1 cup firmly packed light or dark brown sugar [I used dark]
5 large eggs, at room temperature
1 cup mashed very ripe bananas (about 3 medium)
2 tsps pure vanilla extract
3 tablespoons dark rum [I use Myers Dark]
3 cups bleached all-purpose flour
1 tsp baking soda
1 tsp baking powder
1 tsp salt
3/4 cup sour cream

Preheat oven to 350F and position a rack in the middle.  Spray a 10-cup tube pan with nonstick cooking spray.  Sprinkle the pecans in the bottom of the pan.  Set aside.  [note: Yes, the pecans make quite a deep layer on the bottom of the pan.  It will all work out, I promise.]

In a large bowl, with an electric mixer on medium speed, beat togethe rthe butter and sugars until the mixture is light and fluffy.  Beat in eggs, one at a time, mixing well after each addition.  Beat in mashed bananas, vanilla, and rum.  Sift the flour, baking osda, baking powder, and slat over the batter and fold in using a rubber spatula, just until no streaks of flour remain.  Fold in the sour cream.  Spoon the batter over the nuts in the pan and spread to the ede of the pan using the back of the rubber spatula.

Bake until a wooden skewer inserted in the center of the cake comes out with no more than a few moist crumbs clinging to it, 60 – 80 minutes.  [For the smaller bundts, it took around 30 minutes] Transfer to a wire rack and let cool for 5 minutes.  Use a wooden skewer to poke holes all over the cake and pour 1/4 cup of the warm glaze over the cake.  Let the cake cool for 5 minutes more.  Place a serving platter over the pan and invert to release the cake onto the platter.  Spoon the remaining glaze over the cake, a little at a time, and let stand until the glaze is completely absorbed into the cake.  If the glaze starts to pool at the base of the cake, use a small metal spatula to spread it up and around the sides of the cake.  As the glaze hardens, this will encase the cake in a rummy, sugary shell.

[Let’s just dwell on that phrase for a moment, shall we?  Rummy, sugary shell.  Yummmmmmmm.]

Let the cake cool comp;letely before cutting into wedges and serving.  [Ha!  I can say that when warm/hot, this cake is almost like banana bread pudding.  It’s so awesome.  Don’t deny yourself.] Will last 2 to 3 days if covered well.  And if your house contains only one person, or somebody who has no taste buds.  Otherwise, don’t plan on saving any.  It’s that darned good.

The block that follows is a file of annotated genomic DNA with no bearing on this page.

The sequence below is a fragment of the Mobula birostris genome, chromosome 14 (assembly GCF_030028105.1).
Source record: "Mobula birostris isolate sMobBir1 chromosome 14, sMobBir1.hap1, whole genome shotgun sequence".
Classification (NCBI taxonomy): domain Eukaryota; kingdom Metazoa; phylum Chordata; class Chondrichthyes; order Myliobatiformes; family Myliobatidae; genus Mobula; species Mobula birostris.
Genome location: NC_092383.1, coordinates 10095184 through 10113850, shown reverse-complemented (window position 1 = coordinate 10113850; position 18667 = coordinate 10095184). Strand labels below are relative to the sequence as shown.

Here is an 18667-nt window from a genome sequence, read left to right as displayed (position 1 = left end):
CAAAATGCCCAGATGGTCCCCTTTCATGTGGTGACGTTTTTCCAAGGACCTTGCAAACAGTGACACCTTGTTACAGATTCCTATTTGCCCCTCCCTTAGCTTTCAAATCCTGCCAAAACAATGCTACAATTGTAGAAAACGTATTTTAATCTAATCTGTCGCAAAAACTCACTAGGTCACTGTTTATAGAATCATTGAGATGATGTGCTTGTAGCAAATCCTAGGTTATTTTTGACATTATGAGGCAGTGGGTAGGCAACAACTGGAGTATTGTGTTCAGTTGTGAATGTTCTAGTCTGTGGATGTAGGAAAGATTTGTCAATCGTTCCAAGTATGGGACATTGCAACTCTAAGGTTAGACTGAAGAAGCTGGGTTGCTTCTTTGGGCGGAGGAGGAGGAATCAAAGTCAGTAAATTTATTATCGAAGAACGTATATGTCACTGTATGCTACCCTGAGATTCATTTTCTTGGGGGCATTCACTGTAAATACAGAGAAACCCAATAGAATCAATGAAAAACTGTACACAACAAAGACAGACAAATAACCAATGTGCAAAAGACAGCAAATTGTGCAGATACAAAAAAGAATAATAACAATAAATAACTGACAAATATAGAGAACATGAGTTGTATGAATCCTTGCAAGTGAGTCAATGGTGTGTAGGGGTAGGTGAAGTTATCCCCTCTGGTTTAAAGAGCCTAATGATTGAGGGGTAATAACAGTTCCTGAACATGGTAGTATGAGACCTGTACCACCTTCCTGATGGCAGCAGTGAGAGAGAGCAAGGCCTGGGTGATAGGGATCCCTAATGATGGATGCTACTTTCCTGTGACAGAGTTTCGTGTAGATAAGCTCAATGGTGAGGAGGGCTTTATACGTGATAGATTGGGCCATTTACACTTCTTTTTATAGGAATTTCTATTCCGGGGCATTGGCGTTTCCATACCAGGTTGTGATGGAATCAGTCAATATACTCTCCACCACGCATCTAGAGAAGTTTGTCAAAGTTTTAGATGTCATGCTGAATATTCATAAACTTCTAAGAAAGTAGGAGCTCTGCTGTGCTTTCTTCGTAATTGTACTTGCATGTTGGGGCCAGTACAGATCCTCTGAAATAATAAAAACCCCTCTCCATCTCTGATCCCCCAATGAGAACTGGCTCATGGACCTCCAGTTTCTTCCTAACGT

Yummy!

Yummy birthday cake

A little while ago, I made a birthday cake for someone to have at their “Free Cake Day” party (not wanting to have a Birthday Party, or really celebrate their birthday in general – I know!  How odd.)

I’d recently acquired Rose Beranbaum’s newest cake book (Heavenly Cakes), and wanted to make something from that . I settled on Woody’s Lemon Luxury Layer Cake (page 43), because the lemon flavor seemed bright and cheery, and I hadn’t really done anything interesting with white chocolate in a while.  Plus, I wanted to try out my new transfer sheets.

The cake is a lemon butter cake, baked in two 9″ layers that are split and filled with homemade lemon curd (Rose’s fabulous recipe, that works like a charm and tastes amazingly zingy).

The white chocolate lemon buttercream was the real surprise in this recipe.  The technique Rose calls for is one that I’d never come across before – essentially, you make a white chocolate custard, cool it, beat in butter and then beat until stiff peaks form – and then leave it at room temperature for up to 2 hours until “slightly thickened and spongy”.  Then you beat until smooth, and beat in the lemon curd.

Why the fermentation period?  The buttercream was smooth and creamy and tasty – everything you want – but I can’t quite figure this one out.  It’s easier, overall, than doing either French or Italian buttercream, but you have to have those two hours of downtime.  Does anyone know what’s going on, here?

In any case, the cake and buttercream both came out delicious, I put it all together and decorated with white chocolate shards, and served with either raspberry or blackberry cabernet sorbet.  The not-birthday-boy and his friends/family were highly pleased; very little of this cake was left after the party!  Another hit, Rose.